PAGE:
And then, there is the whole drama with his friend, the lower-ranked captain Alessio Cortez. Cortez is a fiery, aggressive character who is an excellent space marine, but who gets impatient a lot.  Cortez rarely sees the bigger picture, so to speak. Kantor has to balance being Cortez’ friend and being his chapter master.  Some of this storyline is also developed early on when a scout endangers space marines by failing to strictly obey protocol.  Discipline and obedience are the buzzwords here.  Anyway, the good part of all of this is that the novel does actually have some subplots and does touch, however briefly, onto some interesting moral questions.

Nevertheless, this novel is about space marines going to battle against orks.  It may seem juvenile or pedestrian to some readers – but I wasn’t expecting anything more than some good old bolt gun explosions, ork war cries, and descriptions of azure power armor.  The joy of reading anything WH40k is that orks get smashed. Ork smashing is good and good for you.  I’m giving this novel three stars – because it is exactly what it purports to be and met all expectations.  Granted, we won’t be reading this in English Lit – but on the other hand – we don’t want to be. We’d actually rather be donning our power armor and firing up the lasguns!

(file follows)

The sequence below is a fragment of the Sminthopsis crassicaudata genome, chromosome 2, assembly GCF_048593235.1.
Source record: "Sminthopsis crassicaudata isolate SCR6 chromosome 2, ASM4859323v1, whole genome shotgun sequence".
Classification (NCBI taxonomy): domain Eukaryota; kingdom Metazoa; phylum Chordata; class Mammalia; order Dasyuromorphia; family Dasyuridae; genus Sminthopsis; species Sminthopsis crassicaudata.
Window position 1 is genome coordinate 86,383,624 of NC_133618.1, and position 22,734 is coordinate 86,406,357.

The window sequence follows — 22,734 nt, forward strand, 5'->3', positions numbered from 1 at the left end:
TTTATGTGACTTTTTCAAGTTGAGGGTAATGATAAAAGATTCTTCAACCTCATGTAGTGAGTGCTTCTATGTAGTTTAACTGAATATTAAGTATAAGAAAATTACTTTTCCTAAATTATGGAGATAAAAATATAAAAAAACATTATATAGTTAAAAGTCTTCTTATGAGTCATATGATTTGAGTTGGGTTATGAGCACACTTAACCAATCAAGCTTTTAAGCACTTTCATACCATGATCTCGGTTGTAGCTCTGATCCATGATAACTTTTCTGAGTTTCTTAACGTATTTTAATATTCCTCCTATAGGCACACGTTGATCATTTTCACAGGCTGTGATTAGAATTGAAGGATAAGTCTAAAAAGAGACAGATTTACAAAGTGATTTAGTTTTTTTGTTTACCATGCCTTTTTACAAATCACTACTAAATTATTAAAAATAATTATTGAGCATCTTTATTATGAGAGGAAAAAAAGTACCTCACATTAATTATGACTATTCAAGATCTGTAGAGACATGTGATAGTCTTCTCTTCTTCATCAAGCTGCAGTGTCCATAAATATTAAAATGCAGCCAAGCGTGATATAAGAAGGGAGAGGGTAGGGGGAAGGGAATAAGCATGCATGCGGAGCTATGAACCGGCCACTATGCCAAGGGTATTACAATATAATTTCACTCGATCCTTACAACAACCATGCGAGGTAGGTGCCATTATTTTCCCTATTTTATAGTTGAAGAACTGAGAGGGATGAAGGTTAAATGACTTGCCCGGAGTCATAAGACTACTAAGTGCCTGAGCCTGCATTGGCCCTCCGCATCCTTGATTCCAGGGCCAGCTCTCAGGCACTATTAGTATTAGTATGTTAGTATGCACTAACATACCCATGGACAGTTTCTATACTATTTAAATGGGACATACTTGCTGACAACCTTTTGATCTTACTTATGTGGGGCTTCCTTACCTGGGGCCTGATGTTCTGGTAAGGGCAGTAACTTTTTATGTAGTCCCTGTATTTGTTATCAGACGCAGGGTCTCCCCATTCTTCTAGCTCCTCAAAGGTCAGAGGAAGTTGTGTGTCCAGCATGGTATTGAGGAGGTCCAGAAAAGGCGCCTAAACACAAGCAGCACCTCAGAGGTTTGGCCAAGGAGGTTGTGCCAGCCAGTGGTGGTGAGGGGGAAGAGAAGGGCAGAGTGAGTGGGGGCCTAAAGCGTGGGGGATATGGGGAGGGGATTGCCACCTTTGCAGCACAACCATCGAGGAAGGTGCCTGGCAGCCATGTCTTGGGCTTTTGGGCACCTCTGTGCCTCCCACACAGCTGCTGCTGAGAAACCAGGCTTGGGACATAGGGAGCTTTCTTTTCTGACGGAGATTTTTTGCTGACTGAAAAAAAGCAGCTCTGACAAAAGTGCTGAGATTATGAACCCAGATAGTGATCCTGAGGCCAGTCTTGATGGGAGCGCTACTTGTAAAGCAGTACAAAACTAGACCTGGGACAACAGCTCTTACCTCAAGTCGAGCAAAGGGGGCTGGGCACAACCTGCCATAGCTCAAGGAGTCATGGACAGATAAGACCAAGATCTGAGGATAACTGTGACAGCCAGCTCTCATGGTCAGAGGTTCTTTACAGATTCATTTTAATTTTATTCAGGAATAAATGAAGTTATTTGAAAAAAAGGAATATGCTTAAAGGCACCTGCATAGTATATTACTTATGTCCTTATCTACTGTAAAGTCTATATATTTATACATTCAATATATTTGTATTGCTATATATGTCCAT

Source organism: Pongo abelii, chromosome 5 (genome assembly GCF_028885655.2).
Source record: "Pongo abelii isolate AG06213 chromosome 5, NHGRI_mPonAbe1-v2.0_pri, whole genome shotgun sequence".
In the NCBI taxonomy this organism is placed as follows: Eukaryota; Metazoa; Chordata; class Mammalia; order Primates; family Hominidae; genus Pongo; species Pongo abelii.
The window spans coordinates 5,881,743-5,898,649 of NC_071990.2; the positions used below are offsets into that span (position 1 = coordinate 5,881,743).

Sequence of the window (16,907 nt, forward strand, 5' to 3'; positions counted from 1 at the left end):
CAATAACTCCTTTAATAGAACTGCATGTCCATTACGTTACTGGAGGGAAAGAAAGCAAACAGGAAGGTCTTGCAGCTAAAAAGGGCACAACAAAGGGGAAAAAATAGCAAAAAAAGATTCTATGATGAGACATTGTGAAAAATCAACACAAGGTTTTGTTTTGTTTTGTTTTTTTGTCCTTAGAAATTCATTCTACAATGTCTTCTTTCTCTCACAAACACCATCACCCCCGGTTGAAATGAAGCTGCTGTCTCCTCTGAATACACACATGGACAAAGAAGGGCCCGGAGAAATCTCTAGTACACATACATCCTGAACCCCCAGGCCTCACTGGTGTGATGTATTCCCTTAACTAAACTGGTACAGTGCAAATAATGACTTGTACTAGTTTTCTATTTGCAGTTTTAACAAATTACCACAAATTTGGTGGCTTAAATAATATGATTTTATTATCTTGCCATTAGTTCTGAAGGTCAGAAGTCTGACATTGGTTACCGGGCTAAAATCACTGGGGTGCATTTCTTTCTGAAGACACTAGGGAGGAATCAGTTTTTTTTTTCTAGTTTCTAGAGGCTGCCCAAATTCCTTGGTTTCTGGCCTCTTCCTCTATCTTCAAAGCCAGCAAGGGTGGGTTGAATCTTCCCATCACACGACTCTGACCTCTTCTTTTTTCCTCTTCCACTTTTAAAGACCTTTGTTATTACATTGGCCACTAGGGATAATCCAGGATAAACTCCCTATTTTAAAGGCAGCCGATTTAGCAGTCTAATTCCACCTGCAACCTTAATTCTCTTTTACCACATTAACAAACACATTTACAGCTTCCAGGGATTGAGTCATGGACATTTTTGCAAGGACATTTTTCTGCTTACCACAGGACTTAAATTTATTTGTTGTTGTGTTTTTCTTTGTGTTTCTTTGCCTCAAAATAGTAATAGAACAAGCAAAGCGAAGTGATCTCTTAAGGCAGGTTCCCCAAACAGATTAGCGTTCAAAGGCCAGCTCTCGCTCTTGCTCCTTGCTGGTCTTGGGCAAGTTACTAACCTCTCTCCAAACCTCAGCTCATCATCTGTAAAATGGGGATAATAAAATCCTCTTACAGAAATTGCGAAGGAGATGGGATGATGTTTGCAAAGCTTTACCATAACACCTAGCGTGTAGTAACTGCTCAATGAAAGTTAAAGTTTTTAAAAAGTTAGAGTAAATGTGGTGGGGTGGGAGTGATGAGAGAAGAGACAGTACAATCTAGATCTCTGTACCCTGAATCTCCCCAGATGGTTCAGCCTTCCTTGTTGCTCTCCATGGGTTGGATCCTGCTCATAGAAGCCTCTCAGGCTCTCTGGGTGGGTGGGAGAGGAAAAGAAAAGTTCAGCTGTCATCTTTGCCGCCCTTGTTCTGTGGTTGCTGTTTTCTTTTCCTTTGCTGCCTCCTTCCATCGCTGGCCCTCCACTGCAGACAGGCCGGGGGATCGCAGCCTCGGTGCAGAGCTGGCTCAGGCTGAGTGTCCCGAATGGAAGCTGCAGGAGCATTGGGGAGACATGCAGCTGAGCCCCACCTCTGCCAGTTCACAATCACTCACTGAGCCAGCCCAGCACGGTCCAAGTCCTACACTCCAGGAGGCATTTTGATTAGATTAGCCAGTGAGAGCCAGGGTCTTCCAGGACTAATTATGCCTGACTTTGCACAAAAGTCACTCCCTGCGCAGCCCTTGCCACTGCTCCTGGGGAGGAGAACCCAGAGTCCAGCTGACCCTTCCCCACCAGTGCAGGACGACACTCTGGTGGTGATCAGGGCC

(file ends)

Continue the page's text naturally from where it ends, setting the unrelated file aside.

3 stars

Big Planet

Big Planet

Big Planet by Jack Vance; Ace & TOR

I finished Big Planet by Jack Vance tonight.  January is Vintage Science Fiction month – as sponsored and encouraged by Little Red Reviewer on her blog.  This is the second Vance novel I have read.  Big Planet was first published in 1957 by Avalon/Ace.   The novel had some revisions and whatnot and was re-released in 1978.  The copy that I read was the TOR 1989 edition.  I took an actual photo (with my phone) of my two copies – the Ace 1967 and the TOR 1989.  I owned the Ace and then found the TOR for only $2 so decided to use that as my “reading copy.”  The cover art for the Ace is by Ed Emshwiller (very famous) and the TOR art is by David Hardy.  Since it’s Vintage Science Fiction month, I thought I’d read this novel because it’s quite vintage and well known.

Overall, this is a rather ridiculous novel.  It does show it’s age.  There are a couple of interesting moments, but overall it’s nothing fantastic.  I say this having read the novel in 2013.  I don’t know how this read to someone in 1960, let’s say.   The main complaints are as follows:  characters are flat and empty, viewpoint regarding women is decidedly not feminist, and the story reads like an extended Star Trek “away team mission.”

Big Planet – a horribly heavy-handed name which states the obvious – is a planet that absorbed the diaspora of cultures from Earth; cultures that were exiled or unwilling to accept Government Rule.  After hundreds of years, the original “culture groups” that arrived on Big Planet spread out, intermingled, and developed.  Thus, the inhabitants are earth-like cultures, but yet they are scattered and have no singular ruling body governing them.  Instead, there is an Earth Enclave, which is presumably a base of some sort where Earth periodically sends commissions to interact with Big Planet and its cultures.  An embassy of sorts, I suppose.